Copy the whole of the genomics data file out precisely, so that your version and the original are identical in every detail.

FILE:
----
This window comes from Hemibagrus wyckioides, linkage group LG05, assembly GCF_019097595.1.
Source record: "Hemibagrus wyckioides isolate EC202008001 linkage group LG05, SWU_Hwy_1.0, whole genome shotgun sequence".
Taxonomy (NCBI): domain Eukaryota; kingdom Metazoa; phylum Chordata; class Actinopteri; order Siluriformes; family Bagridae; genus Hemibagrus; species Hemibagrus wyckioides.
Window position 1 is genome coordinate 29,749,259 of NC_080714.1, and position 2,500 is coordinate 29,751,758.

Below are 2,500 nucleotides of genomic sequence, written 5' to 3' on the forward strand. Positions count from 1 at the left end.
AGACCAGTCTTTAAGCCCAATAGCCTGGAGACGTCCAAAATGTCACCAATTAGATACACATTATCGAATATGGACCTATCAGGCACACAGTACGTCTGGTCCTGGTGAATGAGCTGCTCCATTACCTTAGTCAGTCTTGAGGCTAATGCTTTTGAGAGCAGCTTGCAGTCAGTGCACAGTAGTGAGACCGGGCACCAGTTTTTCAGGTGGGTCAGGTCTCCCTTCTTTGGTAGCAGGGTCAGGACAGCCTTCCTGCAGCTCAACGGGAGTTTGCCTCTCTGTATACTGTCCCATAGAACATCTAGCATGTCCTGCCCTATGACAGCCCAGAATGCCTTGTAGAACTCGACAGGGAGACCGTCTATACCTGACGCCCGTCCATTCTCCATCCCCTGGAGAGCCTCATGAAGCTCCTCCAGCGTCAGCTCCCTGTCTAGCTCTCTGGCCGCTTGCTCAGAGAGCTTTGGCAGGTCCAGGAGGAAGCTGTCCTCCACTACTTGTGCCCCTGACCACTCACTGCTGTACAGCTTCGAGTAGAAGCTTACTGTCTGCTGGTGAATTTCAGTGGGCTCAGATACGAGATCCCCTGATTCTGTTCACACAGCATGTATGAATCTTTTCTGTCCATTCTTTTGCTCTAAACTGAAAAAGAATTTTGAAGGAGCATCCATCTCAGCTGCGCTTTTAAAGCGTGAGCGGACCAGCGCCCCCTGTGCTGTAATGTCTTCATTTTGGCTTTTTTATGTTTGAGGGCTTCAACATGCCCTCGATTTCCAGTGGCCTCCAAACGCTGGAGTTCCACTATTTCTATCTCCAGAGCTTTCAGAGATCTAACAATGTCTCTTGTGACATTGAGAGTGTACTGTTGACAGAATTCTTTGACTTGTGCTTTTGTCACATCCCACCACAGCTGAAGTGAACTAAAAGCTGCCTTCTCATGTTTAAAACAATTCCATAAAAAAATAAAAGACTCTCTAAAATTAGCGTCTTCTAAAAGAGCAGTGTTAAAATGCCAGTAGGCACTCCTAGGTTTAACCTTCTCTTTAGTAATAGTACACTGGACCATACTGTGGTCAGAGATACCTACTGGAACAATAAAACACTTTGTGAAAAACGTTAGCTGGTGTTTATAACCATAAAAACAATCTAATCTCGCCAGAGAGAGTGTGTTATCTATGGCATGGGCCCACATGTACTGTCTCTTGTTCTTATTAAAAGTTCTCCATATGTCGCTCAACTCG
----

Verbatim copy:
This window comes from Hemibagrus wyckioides, linkage group LG05, assembly GCF_019097595.1.
Source record: "Hemibagrus wyckioides isolate EC202008001 linkage group LG05, SWU_Hwy_1.0, whole genome shotgun sequence".
Taxonomy (NCBI): domain Eukaryota; kingdom Metazoa; phylum Chordata; class Actinopteri; order Siluriformes; family Bagridae; genus Hemibagrus; species Hemibagrus wyckioides.
Window position 1 is genome coordinate 29,749,259 of NC_080714.1, and position 2,500 is coordinate 29,751,758.

Below are 2,500 nucleotides of genomic sequence, written 5' to 3' on the forward strand. Positions count from 1 at the left end.
AGACCAGTCTTTAAGCCCAATAGCCTGGAGACGTCCAAAATGTCACCAATTAGATACACATTATCGAATATGGACCTATCAGGCACACAGTACGTCTGGTCCTGGTGAATGAGCTGCTCCATTACCTTAGTCAGTCTTGAGGCTAATGCTTTTGAGAGCAGCTTGCAGTCAGTGCACAGTAGTGAGACCGGGCACCAGTTTTTCAGGTGGGTCAGGTCTCCCTTCTTTGGTAGCAGGGTCAGGACAGCCTTCCTGCAGCTCAACGGGAGTTTGCCTCTCTGTATACTGTCCCATAGAACATCTAGCATGTCCTGCCCTATGACAGCCCAGAATGCCTTGTAGAACTCGACAGGGAGACCGTCTATACCTGACGCCCGTCCATTCTCCATCCCCTGGAGAGCCTCATGAAGCTCCTCCAGCGTCAGCTCCCTGTCTAGCTCTCTGGCCGCTTGCTCAGAGAGCTTTGGCAGGTCCAGGAGGAAGCTGTCCTCCACTACTTGTGCCCCTGACCACTCACTGCTGTACAGCTTCGAGTAGAAGCTTACTGTCTGCTGGTGAATTTCAGTGGGCTCAGATACGAGATCCCCTGATTCTGTTCACACAGCATGTATGAATCTTTTCTGTCCATTCTTTTGCTCTAAACTGAAAAAGAATTTTGAAGGAGCATCCATCTCAGCTGCGCTTTTAAAGCGTGAGCGGACCAGCGCCCCCTGTGCTGTAATGTCTTCATTTTGGCTTTTTTATGTTTGAGGGCTTCAACATGCCCTCGATTTCCAGTGGCCTCCAAACGCTGGAGTTCCACTATTTCTATCTCCAGAGCTTTCAGAGATCTAACAATGTCTCTTGTGACATTGAGAGTGTACTGTTGACAGAATTCTTTGACTTGTGCTTTTGTCACATCCCACCACAGCTGAAGTGAACTAAAAGCTGCCTTCTCATGTTTAAAACAATTCCATAAAAAAATAAAAGACTCTCTAAAATTAGCGTCTTCTAAAAGAGCAGTGTTAAAATGCCAGTAGGCACTCCTAGGTTTAACCTTCTCTTTAGTAATAGTACACTGGACCATACTGTGGTCAGAGATACCTACTGGAACAATAAAACACTTTGTGAAAAACGTTAGCTGGTGTTTATAACCATAAAAACAATCTAATCTCGCCAGAGAGAGTGTGTTATCTATGGCATGGGCCCACATGTACTGTCTCTTGTTCTTATTAAAAGTTCTCCATATGTCGCTCAACTCG